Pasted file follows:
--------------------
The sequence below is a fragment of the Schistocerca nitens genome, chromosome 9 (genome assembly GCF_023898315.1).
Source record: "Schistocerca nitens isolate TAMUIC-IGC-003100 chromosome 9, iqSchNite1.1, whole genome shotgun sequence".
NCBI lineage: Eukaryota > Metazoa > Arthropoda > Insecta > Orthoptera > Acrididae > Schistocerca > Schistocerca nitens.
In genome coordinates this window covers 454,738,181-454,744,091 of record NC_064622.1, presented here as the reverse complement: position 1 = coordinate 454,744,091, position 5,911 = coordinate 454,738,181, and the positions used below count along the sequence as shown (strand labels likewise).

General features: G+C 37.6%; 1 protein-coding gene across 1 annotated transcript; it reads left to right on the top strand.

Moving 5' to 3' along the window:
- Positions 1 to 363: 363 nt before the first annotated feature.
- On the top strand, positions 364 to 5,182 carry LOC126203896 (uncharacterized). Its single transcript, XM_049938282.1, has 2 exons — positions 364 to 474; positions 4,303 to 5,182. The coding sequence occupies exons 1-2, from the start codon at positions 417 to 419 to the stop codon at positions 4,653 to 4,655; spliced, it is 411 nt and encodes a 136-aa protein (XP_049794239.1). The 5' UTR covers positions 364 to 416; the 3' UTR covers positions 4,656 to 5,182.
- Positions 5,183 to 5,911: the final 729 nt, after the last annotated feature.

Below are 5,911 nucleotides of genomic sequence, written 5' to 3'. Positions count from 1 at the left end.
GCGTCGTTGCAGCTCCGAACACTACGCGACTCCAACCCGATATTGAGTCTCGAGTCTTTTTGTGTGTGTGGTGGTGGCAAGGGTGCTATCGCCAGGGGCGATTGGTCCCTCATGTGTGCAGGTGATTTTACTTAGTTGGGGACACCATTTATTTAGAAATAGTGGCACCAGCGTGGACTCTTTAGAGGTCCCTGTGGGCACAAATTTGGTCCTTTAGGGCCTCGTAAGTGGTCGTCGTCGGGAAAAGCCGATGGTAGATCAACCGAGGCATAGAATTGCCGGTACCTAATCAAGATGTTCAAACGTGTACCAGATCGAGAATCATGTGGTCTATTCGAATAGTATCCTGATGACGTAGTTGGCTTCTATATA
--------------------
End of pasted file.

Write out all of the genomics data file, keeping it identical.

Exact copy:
The sequence below is a fragment of the Schistocerca nitens genome, chromosome 9 (genome assembly GCF_023898315.1).
Source record: "Schistocerca nitens isolate TAMUIC-IGC-003100 chromosome 9, iqSchNite1.1, whole genome shotgun sequence".
NCBI lineage: Eukaryota > Metazoa > Arthropoda > Insecta > Orthoptera > Acrididae > Schistocerca > Schistocerca nitens.
In genome coordinates this window covers 454,738,181-454,744,091 of record NC_064622.1, presented here as the reverse complement: position 1 = coordinate 454,744,091, position 5,911 = coordinate 454,738,181, and the positions used below count along the sequence as shown (strand labels likewise).

General features: G+C 37.6%; 1 protein-coding gene across 1 annotated transcript; it reads left to right on the top strand.

Moving 5' to 3' along the window:
- Positions 1 to 363: 363 nt before the first annotated feature.
- On the top strand, positions 364 to 5,182 carry LOC126203896 (uncharacterized). Its single transcript, XM_049938282.1, has 2 exons — positions 364 to 474; positions 4,303 to 5,182. The coding sequence occupies exons 1-2, from the start codon at positions 417 to 419 to the stop codon at positions 4,653 to 4,655; spliced, it is 411 nt and encodes a 136-aa protein (XP_049794239.1). The 5' UTR covers positions 364 to 416; the 3' UTR covers positions 4,656 to 5,182.
- Positions 5,183 to 5,911: the final 729 nt, after the last annotated feature.

Below are 5,911 nucleotides of genomic sequence, written 5' to 3'. Positions count from 1 at the left end.
GCGTCGTTGCAGCTCCGAACACTACGCGACTCCAACCCGATATTGAGTCTCGAGTCTTTTTGTGTGTGTGGTGGTGGCAAGGGTGCTATCGCCAGGGGCGATTGGTCCCTCATGTGTGCAGGTGATTTTACTTAGTTGGGGACACCATTTATTTAGAAATAGTGGCACCAGCGTGGACTCTTTAGAGGTCCCTGTGGGCACAAATTTGGTCCTTTAGGGCCTCGTAAGTGGTCGTCGTCGGGAAAAGCCGATGGTAGATCAACCGAGGCATAGAATTGCCGGTACCTAATCAAGATGTTCAAACGTGTACCAGATCGAGAATCATGTGGTCTATTCGAATAGTATCCTGATGACGTAGTTGGCTTCTATATA